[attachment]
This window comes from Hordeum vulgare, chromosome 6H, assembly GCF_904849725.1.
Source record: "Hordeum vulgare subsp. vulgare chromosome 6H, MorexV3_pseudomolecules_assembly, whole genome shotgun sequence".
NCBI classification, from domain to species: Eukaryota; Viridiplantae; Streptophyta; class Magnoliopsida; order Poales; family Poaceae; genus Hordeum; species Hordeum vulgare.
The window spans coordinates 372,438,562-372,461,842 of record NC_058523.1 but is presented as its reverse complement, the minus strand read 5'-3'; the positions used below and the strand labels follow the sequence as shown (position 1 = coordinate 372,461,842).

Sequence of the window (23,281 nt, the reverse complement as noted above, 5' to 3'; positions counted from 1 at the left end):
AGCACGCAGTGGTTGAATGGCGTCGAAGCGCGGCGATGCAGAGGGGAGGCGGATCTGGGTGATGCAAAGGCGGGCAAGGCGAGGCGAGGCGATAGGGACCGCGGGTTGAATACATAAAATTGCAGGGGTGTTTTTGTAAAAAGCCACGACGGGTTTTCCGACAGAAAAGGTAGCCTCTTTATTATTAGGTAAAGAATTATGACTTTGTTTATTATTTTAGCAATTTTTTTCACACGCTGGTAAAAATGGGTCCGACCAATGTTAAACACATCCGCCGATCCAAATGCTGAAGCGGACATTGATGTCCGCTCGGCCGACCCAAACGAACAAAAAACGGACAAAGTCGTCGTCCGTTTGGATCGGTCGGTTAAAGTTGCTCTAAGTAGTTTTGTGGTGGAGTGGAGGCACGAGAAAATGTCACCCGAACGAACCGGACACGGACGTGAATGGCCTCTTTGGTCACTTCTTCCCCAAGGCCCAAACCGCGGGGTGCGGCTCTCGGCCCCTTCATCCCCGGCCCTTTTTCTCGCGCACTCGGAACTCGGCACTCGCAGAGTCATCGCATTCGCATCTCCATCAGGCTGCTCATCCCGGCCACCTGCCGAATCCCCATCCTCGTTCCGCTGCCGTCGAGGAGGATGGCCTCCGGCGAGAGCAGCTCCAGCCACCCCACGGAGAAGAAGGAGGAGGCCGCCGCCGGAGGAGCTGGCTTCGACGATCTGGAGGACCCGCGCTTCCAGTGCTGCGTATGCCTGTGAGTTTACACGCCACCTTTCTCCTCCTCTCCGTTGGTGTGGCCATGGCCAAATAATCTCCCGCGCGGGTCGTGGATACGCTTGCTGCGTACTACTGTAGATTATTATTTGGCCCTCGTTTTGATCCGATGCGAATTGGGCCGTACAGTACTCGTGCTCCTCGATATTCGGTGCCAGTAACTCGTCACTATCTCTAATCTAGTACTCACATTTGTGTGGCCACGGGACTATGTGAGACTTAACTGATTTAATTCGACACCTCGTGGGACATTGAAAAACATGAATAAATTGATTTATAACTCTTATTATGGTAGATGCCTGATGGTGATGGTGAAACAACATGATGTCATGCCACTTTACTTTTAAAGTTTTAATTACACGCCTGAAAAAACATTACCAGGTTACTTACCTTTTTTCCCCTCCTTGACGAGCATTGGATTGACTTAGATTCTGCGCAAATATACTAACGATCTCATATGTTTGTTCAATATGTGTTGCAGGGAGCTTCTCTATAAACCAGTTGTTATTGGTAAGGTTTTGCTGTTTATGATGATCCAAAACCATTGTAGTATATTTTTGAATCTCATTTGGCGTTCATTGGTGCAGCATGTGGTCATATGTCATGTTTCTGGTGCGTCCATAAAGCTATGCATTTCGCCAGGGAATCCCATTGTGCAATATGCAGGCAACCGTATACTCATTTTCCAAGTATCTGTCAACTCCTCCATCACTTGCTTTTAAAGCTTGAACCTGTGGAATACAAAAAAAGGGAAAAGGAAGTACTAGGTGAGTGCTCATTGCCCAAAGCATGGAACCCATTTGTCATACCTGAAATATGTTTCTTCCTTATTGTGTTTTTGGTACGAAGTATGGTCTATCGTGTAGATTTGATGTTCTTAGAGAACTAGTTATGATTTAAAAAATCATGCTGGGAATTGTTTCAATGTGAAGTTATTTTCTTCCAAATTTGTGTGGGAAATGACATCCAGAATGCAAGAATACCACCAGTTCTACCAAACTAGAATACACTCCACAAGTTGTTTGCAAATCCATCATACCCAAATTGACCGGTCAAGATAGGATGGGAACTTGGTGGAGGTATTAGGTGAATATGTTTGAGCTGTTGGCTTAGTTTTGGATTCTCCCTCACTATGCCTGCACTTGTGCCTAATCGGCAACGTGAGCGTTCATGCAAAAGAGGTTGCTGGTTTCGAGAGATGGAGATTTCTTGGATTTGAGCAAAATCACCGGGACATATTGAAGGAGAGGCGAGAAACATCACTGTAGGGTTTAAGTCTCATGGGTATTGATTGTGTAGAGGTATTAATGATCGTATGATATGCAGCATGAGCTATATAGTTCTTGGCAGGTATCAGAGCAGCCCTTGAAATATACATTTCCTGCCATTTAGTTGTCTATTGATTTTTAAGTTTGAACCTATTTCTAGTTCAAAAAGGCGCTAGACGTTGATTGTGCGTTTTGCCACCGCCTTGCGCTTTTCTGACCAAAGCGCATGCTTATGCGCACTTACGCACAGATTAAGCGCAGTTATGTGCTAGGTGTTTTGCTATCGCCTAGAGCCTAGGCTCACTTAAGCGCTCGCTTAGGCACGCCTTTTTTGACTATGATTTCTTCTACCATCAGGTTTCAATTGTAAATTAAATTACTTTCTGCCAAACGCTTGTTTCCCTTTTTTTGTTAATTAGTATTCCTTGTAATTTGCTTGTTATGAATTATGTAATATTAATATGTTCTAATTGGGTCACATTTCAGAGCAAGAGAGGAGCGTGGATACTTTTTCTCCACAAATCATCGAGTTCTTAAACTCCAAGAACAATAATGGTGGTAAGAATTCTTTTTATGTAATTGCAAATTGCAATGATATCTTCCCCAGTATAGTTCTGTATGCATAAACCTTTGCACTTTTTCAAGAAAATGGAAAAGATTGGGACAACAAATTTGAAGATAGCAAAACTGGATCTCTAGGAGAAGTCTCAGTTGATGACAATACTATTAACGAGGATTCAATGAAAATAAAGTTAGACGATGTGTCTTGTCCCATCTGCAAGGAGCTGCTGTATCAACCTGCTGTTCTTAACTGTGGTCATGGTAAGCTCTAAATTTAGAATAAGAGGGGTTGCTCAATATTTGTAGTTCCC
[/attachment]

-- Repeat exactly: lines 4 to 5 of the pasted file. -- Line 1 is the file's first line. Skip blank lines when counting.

The window spans coordinates 372,438,562-372,461,842 of record NC_058523.1 but is presented as its reverse complement, the minus strand read 5'-3'; the positions used below and the strand labels follow the sequence as shown (position 1 = coordinate 372,461,842).

Sequence of the window (23,281 nt, the reverse complement as noted above, 5' to 3'; positions counted from 1 at the left end):